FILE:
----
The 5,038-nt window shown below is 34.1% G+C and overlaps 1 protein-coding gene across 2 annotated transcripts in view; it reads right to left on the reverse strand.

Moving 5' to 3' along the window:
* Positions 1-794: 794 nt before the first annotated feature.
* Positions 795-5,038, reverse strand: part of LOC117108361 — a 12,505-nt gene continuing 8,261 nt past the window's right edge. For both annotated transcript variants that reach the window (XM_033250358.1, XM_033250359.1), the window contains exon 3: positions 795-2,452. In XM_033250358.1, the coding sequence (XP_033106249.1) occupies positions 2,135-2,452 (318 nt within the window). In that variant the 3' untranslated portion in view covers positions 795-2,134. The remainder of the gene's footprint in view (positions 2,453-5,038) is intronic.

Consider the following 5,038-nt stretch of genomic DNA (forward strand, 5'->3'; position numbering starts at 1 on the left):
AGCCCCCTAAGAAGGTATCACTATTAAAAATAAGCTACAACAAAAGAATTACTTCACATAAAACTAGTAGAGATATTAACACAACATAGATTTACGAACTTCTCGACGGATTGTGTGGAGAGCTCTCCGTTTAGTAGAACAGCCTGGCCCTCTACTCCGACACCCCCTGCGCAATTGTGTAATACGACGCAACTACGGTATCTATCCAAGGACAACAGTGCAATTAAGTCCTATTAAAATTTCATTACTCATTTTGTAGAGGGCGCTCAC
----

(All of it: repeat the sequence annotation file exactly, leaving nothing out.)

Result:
The 5,038-nt window shown below is 34.1% G+C and overlaps 1 protein-coding gene across 2 annotated transcripts in view; it reads right to left on the reverse strand.

Moving 5' to 3' along the window:
* Positions 1-794: 794 nt before the first annotated feature.
* Positions 795-5,038, reverse strand: part of LOC117108361 — a 12,505-nt gene continuing 8,261 nt past the window's right edge. For both annotated transcript variants that reach the window (XM_033250358.1, XM_033250359.1), the window contains exon 3: positions 795-2,452. In XM_033250358.1, the coding sequence (XP_033106249.1) occupies positions 2,135-2,452 (318 nt within the window). In that variant the 3' untranslated portion in view covers positions 795-2,134. The remainder of the gene's footprint in view (positions 2,453-5,038) is intronic.

Consider the following 5,038-nt stretch of genomic DNA (forward strand, 5'->3'; position numbering starts at 1 on the left):
AGCCCCCTAAGAAGGTATCACTATTAAAAATAAGCTACAACAAAAGAATTACTTCACATAAAACTAGTAGAGATATTAACACAACATAGATTTACGAACTTCTCGACGGATTGTGTGGAGAGCTCTCCGTTTAGTAGAACAGCCTGGCCCTCTACTCCGACACCCCCTGCGCAATTGTGTAATACGACGCAACTACGGTATCTATCCAAGGACAACAGTGCAATTAAGTCCTATTAAAATTTCATTACTCATTTTGTAGAGGGCGCTCAC